Inside, the betting shops of the 1960s were no brighter than their front windows. A mesh grille would guard a Formica counter, behind which the bookie would sit, smoking. The racing pages of the Sporting Life or The Daily Mirror would be pinned up around the walls. And somewhere would stand the "board-man". It was his job to mark up the results, and also the prices for races as they drew close to the off, so that punters could "take" a price if a horse's odds were shortening. The board-man, and everybody else for that matter, got their information from "the blower", a wire service from Extel, which relayed the prices from the racecourses and added a commentary.
Once the "off" was called, punters stared up at the speaker, imagining themselves to be out of their dull, urban world and away in the fresh air of a countryside racecourse. The commentaries from the blower were nothing like the frenzied, breathless accounts we get in betting shops today when, ironically, we can now see what is taking place, but rather bland, staccato bursts of information, without any hint of drama or emotion – perhaps that was another secret directive from government: don't get the punters excited.
It wasn't until 1986 that further gambling legislation allowed betting shops to be "improved" – the provision of hot drinks, albeit from a machine; brighter interiors, with seats for comfort; and, best of all, television pictures from the racecourses.
By this time, four major firms had grown to dominate the betting-shop market – William Hill, Ladbrokes, Coral and Mecca. The Tote, the state-owned on-course pool-betting facility – about to be put up for sale by the Government – was also buying shops in the high street. Such was the success of these operators that they became the subject of corporate mergers and takeovers, the sort of event that happened to industrial or retail companies.
Mecca, owned by Grand Metropolitan, merged with William Hill in 1988, while Ladbrokes' chief executive, Cyril Stein, was making a name for himself as an aggressive, almost renegade City operator. Ladbrokes would eventually tie up with Hilton Hotels. In 1989, William Hill was acquired by the film and leisure conglomerate Brent Walker. Further takeovers in the 1990s, first by Nomura and then by the venture capitalists Cinven/CVC for £825m set up the company for a public flotation in 2002, at 225p a share. By 2004, William Hill was in the FTSE 100. Less than 40 years on from the world of "rickety wooden stairs", betting shops had become a seriously big business.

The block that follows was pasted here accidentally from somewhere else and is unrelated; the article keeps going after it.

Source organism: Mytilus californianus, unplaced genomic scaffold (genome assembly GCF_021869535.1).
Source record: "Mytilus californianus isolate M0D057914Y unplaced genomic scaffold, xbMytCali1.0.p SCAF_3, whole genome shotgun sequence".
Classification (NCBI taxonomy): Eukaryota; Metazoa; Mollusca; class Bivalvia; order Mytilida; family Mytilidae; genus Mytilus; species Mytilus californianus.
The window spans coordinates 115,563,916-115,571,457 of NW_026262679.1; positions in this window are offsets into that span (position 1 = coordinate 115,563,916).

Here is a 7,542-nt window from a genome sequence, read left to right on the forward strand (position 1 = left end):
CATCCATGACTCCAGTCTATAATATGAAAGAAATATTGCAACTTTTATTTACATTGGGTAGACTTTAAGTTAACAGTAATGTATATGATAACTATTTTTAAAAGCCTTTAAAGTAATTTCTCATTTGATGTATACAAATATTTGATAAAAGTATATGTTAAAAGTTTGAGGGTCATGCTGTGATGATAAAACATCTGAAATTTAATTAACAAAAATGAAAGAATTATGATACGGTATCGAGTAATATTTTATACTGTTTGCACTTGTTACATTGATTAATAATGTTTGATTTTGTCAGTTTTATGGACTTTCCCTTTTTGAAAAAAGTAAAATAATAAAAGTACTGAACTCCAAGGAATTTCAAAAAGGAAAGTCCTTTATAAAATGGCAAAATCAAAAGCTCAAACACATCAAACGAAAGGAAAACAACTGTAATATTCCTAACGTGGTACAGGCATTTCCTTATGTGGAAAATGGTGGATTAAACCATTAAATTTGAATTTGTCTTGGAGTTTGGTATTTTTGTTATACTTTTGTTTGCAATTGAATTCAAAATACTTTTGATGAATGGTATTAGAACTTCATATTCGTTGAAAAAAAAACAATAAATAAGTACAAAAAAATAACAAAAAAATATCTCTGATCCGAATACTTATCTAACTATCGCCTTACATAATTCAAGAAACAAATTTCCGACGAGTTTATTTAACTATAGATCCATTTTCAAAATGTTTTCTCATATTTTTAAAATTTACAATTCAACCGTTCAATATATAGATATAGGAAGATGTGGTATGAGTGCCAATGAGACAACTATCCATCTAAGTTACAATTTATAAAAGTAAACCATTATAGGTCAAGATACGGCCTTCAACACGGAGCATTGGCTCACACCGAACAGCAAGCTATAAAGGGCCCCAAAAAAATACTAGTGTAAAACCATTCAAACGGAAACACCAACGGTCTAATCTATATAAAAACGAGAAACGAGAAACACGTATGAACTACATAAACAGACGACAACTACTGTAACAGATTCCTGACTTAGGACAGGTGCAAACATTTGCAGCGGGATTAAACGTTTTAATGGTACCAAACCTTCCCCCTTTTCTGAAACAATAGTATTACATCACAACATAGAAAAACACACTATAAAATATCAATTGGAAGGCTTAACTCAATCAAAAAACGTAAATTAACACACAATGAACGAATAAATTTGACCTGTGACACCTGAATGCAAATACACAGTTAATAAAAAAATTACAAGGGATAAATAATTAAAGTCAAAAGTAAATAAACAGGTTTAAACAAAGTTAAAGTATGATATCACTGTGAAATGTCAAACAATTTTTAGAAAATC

"I joined William Hill in 1973 and worked as a member of the now extinct species of board-man, chalking or writing up the odds and results on the shop's display boards. I even invented a method of writing up an 'in-running' commentary on the race itself for my customers before I became a settler, and then a manager. This was a job I enjoyed for two or three years before moving into the PR and media side of the company."
Graham Sharpe's journey from the boards to being the most high-profile of all bookmaking PR men (he hosts and sponsors the annual William Hill Sports Book of the Year awards, and produces a regular list of wacky bets for the public to nibble on) reflects the assimilation of betting shops into our culture and also the way their employees could rise into management from the shop floor.